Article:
Absence of Creativity Only Obstacle to Better Parks for Toronto


New Report Provides Budget Neutral Solutions to Toronto Park Challenges

November 21, 2011. Toronto, ON.  File from Parks People, thanks to Dave Harvey

Our parks would be better if they were staffed with a dedicated city worker in each park, had an active local “Friends Of” group and were supported by private donations. These are some of the recommendations in a new report issued today by Park People, the Toronto Alliance for Better Parks. Pathway for Parks: A New Way Forward for Toronto Parks is the result of research and consultations with park advocates across North America as well as the collective experience of park volunteers and experts in the growing Toronto parks movement.
“Parks are the lifeblood of our neighbourhoods,” says Park People Executive Director Dave Harvey. “Toronto residents love their parks and do not want to see their already stretched park resources cut further.” According to the report, 1.3 million Torontonians visit a park once a week; 365,000 on a daily basis. Just 4% of the City’s budget is spent on this heavily utilized public resource.

“Other North American cities have not only embraced the need to fund parks adequately but they have also discovered innovative approaches to managing public resources efficiently as well as opening the doors to new sources of funding.”

The top challenge facing city parks, states the report, is keeping them in a state of good repair. As city planning expert and Park People Steering Committee member Ken Greenberg states: “Our parks do not live up to our promise as a major world centre. We are squandering this fundamental and cherished city asset.”

The Pathway report is timed to coincide with City budget deliberations and consultations on a new five-year Parks Plan. It also comes at a time of intense development with new parks in the works and planned intensification that will put pressure on existing parks. “We have to act now and the only thing stopping us is our inability to be creative. We need to maintain City funding, but by putting some new ideas to work we can change the picture entirely without costing the City a penny more,” adds Greenberg.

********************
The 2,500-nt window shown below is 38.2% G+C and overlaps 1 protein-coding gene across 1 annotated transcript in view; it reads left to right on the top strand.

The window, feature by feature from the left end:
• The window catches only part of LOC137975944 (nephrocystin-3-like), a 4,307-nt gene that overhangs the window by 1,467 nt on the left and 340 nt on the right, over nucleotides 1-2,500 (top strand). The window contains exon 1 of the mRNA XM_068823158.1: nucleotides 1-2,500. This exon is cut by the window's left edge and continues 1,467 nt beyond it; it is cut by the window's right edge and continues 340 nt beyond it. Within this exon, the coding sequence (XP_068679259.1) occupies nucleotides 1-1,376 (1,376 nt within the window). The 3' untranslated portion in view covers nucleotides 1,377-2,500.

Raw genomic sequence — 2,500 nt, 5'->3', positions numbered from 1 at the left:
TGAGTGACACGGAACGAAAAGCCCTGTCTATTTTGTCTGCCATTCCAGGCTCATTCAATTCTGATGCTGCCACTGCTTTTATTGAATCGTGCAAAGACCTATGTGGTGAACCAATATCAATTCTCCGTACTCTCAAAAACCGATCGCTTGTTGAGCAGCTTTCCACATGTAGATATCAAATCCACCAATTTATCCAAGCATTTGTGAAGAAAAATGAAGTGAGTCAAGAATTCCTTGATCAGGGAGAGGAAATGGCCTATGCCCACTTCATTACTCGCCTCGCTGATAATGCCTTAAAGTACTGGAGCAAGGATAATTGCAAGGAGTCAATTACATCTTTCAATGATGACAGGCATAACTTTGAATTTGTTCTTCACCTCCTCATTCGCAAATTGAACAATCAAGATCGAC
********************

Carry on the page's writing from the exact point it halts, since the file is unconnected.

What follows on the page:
Solutions Highlights:

  • Shift the City’s maintenance delivery away from “flying squads” to dedicated local park staff;
  • Re-allocate capital expenditures to address the $261 million backlog in repairs to park and recreation facilities;
  • Facilitate the development of new park conservancies to share park oversight and invite community and private sector investment;
  • Allow new healthy local food concessions in parks to attract and keep residents in parks all year while also generating revenue;
  • Expand inspections and establish benchmarks to ensure consistent quality control across all city parks.

Pathway for Parks is the first in a series of solutions papers designed to improve city parks. At the core of the paper is the principle of public space: parks are a shared public asset that is best enhanced and animated through collaborative approaches that bring municipal policy makers and staff together with residents and the private sector.

Park People is a registered charity that works in partnership with communities, park staff and private enterprises to make Toronto’s parks the best they can be. For more information go to: www.parkpeople.ca

Come find Friends of Dieppe Park on Facebook and help spread the word – Ed Horner, Founder, Friends of Dieppe Park.


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